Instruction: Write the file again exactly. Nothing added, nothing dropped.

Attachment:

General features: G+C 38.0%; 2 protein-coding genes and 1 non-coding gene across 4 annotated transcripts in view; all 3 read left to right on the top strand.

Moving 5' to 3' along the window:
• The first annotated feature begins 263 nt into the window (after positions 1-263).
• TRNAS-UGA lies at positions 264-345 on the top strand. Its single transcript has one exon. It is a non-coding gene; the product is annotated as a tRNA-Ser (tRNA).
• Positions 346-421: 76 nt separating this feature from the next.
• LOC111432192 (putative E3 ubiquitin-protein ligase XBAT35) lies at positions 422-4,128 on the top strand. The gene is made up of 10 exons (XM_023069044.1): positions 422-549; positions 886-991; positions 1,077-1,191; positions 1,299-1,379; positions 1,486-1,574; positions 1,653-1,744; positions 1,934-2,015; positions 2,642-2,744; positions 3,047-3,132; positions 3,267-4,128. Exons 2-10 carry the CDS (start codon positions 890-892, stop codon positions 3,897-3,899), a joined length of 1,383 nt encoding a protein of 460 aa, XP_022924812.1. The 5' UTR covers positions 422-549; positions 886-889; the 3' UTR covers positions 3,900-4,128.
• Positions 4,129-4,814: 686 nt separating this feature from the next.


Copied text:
General features: G+C 38.0%; 2 protein-coding genes and 1 non-coding gene across 4 annotated transcripts in view; all 3 read left to right on the top strand.

Moving 5' to 3' along the window:
• The first annotated feature begins 263 nt into the window (after positions 1-263).
• TRNAS-UGA lies at positions 264-345 on the top strand. Its single transcript has one exon. It is a non-coding gene; the product is annotated as a tRNA-Ser (tRNA).
• Positions 346-421: 76 nt separating this feature from the next.
• LOC111432192 (putative E3 ubiquitin-protein ligase XBAT35) lies at positions 422-4,128 on the top strand. The gene is made up of 10 exons (XM_023069044.1): positions 422-549; positions 886-991; positions 1,077-1,191; positions 1,299-1,379; positions 1,486-1,574; positions 1,653-1,744; positions 1,934-2,015; positions 2,642-2,744; positions 3,047-3,132; positions 3,267-4,128. Exons 2-10 carry the CDS (start codon positions 890-892, stop codon positions 3,897-3,899), a joined length of 1,383 nt encoding a protein of 460 aa, XP_022924812.1. The 5' UTR covers positions 422-549; positions 886-889; the 3' UTR covers positions 3,900-4,128.
• Positions 4,129-4,814: 686 nt separating this feature from the next.